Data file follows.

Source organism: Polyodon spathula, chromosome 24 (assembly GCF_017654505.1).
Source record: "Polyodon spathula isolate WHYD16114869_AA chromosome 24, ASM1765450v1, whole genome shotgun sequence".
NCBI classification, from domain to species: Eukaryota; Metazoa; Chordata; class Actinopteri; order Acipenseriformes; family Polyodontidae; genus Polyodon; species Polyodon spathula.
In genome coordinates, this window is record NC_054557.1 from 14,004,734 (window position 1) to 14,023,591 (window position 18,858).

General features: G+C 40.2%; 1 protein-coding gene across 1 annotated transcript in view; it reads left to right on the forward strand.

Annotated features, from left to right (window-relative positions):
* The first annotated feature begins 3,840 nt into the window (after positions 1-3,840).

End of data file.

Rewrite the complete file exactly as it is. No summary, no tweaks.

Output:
Source organism: Polyodon spathula, chromosome 24 (assembly GCF_017654505.1).
Source record: "Polyodon spathula isolate WHYD16114869_AA chromosome 24, ASM1765450v1, whole genome shotgun sequence".
NCBI classification, from domain to species: Eukaryota; Metazoa; Chordata; class Actinopteri; order Acipenseriformes; family Polyodontidae; genus Polyodon; species Polyodon spathula.
In genome coordinates, this window is record NC_054557.1 from 14,004,734 (window position 1) to 14,023,591 (window position 18,858).

General features: G+C 40.2%; 1 protein-coding gene across 1 annotated transcript in view; it reads left to right on the forward strand.

Annotated features, from left to right (window-relative positions):
* The first annotated feature begins 3,840 nt into the window (after positions 1-3,840).